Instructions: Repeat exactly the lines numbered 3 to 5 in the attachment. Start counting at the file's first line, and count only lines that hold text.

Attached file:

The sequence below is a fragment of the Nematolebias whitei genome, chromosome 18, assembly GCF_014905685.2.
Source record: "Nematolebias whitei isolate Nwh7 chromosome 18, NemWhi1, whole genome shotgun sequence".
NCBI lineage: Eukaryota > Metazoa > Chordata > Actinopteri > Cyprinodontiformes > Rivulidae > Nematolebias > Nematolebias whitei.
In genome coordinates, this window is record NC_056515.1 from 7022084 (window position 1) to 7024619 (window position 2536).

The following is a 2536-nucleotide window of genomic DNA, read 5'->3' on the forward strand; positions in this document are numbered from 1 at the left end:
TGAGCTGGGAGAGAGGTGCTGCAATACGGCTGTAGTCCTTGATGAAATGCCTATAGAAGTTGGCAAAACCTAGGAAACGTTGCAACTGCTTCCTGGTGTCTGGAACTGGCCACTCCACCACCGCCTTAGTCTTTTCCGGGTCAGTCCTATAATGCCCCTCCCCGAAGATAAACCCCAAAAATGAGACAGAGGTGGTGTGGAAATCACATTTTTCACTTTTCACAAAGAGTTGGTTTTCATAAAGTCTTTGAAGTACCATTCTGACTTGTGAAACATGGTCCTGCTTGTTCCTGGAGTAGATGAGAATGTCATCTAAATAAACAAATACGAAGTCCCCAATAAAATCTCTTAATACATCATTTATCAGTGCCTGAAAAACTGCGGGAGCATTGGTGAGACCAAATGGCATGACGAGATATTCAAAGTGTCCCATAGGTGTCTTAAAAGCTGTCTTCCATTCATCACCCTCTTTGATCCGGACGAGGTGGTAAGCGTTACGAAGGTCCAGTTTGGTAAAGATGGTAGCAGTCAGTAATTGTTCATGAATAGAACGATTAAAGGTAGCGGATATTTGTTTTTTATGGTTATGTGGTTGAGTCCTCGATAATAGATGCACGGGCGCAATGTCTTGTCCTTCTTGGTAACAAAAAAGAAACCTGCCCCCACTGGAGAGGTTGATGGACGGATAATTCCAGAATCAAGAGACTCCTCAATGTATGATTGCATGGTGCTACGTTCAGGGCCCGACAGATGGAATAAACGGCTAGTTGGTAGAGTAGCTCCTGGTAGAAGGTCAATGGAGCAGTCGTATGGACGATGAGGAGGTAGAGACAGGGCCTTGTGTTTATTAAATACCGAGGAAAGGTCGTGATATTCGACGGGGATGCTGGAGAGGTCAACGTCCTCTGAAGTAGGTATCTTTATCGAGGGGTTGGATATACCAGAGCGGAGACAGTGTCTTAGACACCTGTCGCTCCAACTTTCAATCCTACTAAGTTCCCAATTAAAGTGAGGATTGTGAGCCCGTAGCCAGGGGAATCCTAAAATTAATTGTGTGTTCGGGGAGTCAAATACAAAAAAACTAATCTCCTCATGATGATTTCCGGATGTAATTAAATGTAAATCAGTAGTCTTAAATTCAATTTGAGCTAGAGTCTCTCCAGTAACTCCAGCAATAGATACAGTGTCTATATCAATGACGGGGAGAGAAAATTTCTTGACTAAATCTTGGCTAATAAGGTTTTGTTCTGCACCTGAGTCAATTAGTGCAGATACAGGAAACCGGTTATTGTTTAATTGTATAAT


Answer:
NCBI lineage: Eukaryota > Metazoa > Chordata > Actinopteri > Cyprinodontiformes > Rivulidae > Nematolebias > Nematolebias whitei.
In genome coordinates, this window is record NC_056515.1 from 7022084 (window position 1) to 7024619 (window position 2536).

The following is a 2536-nucleotide window of genomic DNA, read 5'->3' on the forward strand; positions in this document are numbered from 1 at the left end: